Is patient satisfaction lower when physicians deny requests for services?

November 27, 2017

What: An observational study of outpatients visiting a family physician at an academic health center

Why: To examine associations between clinician denial of patient requests (e.g. for services or medication) and patient satisfaction.

Why This Is Interesting: Physician evaluations and compensation increasingly depend on measures of patient experience and satisfaction. Physician denial of patient requests may be the right thing to do medically but lead patients to report low satisfaction, penalizing their physician.

Results: Denials of patient requests for referrals, pain medication, other new medication and laboratory tests were associated with worse patient satisfaction with the physician.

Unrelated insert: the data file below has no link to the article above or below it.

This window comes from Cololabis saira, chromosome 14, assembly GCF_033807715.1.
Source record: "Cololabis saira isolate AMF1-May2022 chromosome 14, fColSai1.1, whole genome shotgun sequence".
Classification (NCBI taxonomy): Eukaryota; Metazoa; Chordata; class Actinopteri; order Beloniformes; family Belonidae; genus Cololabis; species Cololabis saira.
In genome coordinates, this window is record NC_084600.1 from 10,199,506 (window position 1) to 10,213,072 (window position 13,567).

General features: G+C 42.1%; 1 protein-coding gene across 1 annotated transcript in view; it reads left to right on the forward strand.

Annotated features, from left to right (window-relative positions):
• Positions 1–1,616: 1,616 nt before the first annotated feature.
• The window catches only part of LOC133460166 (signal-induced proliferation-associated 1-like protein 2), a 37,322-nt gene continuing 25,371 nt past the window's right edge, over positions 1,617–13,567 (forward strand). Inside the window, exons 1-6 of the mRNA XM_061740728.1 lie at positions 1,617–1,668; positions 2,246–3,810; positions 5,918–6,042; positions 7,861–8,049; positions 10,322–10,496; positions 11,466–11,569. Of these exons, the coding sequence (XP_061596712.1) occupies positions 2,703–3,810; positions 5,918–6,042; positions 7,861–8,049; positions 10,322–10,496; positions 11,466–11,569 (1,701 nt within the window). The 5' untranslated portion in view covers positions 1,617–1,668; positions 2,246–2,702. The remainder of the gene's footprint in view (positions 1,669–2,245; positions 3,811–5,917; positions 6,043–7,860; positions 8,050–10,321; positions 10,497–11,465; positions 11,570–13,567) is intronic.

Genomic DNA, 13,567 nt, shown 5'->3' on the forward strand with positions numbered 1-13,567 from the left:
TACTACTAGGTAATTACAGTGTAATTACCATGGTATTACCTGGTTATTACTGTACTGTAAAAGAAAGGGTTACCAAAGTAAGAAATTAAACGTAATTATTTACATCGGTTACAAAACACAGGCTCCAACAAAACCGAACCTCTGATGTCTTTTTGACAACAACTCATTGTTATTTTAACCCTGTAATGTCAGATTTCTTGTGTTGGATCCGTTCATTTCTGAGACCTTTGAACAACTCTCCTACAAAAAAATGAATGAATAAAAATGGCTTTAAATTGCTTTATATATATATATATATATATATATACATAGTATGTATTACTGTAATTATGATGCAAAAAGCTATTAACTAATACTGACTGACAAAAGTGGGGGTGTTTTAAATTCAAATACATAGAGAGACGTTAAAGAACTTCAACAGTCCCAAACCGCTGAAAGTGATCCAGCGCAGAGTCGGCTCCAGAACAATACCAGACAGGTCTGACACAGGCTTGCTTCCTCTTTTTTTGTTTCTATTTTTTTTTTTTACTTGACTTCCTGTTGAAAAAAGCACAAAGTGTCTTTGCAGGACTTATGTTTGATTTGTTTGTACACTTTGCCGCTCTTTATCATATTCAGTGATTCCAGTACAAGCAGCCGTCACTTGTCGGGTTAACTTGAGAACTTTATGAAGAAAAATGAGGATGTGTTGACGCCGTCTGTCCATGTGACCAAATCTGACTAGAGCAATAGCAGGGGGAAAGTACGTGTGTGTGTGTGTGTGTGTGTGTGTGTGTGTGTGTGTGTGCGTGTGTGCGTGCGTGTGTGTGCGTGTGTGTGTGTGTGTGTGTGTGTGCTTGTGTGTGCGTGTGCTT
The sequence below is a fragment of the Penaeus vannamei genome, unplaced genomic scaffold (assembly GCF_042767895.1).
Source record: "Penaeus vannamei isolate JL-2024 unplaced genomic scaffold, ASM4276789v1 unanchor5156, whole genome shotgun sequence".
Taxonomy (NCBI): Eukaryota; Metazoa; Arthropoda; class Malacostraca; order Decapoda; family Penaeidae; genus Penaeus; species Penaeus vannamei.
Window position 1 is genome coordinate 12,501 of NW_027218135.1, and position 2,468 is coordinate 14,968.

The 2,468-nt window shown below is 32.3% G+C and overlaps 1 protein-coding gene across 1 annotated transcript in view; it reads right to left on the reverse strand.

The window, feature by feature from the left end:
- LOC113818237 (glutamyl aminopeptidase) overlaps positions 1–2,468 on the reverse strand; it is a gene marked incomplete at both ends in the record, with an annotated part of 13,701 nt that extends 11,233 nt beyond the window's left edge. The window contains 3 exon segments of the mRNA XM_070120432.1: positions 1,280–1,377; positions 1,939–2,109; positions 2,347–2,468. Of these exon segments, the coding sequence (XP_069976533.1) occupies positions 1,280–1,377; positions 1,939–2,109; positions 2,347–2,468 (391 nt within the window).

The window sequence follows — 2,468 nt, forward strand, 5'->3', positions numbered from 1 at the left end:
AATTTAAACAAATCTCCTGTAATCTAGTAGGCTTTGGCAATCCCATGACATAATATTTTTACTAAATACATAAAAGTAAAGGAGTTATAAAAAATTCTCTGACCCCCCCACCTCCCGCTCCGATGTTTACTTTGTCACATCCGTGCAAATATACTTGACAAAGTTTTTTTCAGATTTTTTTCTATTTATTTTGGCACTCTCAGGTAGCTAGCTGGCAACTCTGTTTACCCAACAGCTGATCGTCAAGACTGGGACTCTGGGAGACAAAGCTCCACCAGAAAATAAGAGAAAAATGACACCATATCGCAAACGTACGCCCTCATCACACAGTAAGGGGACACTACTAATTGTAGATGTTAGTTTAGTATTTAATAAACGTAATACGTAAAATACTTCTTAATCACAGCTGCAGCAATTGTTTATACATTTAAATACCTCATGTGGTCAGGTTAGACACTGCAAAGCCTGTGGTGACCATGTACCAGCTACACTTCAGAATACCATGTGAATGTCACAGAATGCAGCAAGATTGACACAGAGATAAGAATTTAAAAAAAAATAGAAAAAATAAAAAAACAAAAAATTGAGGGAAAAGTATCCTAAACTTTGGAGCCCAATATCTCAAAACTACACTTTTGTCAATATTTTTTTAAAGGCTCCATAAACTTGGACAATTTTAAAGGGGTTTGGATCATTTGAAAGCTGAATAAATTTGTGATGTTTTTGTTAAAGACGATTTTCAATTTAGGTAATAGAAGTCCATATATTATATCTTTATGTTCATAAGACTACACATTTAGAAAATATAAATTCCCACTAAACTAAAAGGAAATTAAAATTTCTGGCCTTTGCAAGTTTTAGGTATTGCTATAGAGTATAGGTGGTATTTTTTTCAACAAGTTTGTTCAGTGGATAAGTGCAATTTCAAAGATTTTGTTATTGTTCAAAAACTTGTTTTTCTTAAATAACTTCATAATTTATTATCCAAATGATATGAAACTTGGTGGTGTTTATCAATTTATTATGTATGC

Authors: Anthony Jerant, M.D., of the University of California Davis School of Medicine, Sacramento, and coauthors

Related Material: An Editor's Note by JAMA Internal Medicine Associate Editor Joseph S. Ross, M.D., M.H.S., of the Yale University School of Medicine, New Haven, Connecticut
-end-
For more details and to read the full study, please visit the For The Media website.

(doi:10.1001/jamainternmed.2017.6611)

Editor's Note: The article contains funding/support disclosures. lease see the article for additional information.

Want to embed a link to this study in your story?: Links will be live at the embargo time http://jamanetwork.com/journals/jamainternalmedicine/fullarticle/10.1001/jamainternmed.2017.6611

The JAMA Network Journals

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